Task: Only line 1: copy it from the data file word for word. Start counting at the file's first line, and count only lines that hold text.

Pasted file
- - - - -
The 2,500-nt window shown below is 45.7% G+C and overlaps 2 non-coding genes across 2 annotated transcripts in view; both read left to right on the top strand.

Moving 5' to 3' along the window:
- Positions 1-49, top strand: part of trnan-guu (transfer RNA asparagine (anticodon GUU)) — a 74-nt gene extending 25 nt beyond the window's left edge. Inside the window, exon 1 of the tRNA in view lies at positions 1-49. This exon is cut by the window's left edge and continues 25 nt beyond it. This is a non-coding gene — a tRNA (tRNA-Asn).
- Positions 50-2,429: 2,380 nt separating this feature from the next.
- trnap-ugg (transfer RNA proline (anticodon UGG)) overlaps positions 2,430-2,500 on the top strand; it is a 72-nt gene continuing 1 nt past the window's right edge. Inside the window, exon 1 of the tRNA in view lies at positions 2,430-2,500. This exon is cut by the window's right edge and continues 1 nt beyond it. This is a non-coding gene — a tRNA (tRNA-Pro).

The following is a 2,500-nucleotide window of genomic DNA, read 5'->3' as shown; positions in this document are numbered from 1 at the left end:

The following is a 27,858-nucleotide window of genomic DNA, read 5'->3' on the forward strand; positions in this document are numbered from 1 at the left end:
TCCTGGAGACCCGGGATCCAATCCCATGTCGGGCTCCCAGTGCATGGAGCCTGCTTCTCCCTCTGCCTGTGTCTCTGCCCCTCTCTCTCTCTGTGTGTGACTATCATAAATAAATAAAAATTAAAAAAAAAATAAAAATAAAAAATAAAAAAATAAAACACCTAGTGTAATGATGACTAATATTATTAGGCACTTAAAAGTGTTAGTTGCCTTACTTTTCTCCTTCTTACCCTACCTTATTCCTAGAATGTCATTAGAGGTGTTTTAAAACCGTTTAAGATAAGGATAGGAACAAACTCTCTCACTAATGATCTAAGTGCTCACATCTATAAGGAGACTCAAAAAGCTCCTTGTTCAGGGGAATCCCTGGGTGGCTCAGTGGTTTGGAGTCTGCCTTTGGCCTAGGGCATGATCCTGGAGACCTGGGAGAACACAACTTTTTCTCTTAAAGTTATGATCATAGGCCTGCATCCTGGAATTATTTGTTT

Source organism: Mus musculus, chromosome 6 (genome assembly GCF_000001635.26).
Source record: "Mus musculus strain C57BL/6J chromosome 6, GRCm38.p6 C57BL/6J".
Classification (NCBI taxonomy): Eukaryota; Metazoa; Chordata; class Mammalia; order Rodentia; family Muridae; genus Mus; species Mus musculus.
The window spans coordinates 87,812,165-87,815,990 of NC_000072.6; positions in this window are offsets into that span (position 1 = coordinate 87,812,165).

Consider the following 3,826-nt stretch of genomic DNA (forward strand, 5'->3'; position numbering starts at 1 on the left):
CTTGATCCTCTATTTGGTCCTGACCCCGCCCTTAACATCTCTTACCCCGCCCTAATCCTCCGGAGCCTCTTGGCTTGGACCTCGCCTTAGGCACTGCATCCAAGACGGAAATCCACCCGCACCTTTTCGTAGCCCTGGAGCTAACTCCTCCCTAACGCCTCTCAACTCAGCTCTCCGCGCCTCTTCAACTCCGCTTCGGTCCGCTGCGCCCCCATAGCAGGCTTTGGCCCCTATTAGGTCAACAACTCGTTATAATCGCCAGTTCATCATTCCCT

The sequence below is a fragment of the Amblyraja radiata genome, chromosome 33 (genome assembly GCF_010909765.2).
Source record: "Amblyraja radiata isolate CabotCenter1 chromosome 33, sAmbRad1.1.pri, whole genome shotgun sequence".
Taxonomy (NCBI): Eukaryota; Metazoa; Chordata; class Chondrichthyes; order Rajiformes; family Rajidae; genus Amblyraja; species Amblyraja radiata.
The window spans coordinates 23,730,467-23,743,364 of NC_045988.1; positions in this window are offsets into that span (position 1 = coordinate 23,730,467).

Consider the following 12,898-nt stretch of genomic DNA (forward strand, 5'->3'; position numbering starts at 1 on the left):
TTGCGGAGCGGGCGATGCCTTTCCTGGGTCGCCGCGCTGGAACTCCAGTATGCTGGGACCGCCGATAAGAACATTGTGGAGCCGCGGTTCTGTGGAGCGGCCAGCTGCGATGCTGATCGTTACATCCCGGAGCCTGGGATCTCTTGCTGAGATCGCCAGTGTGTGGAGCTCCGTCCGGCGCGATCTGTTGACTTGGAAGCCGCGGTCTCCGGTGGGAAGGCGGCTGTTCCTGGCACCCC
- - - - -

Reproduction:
The 2,500-nt window shown below is 45.7% G+C and overlaps 2 non-coding genes across 2 annotated transcripts in view; both read left to right on the top strand.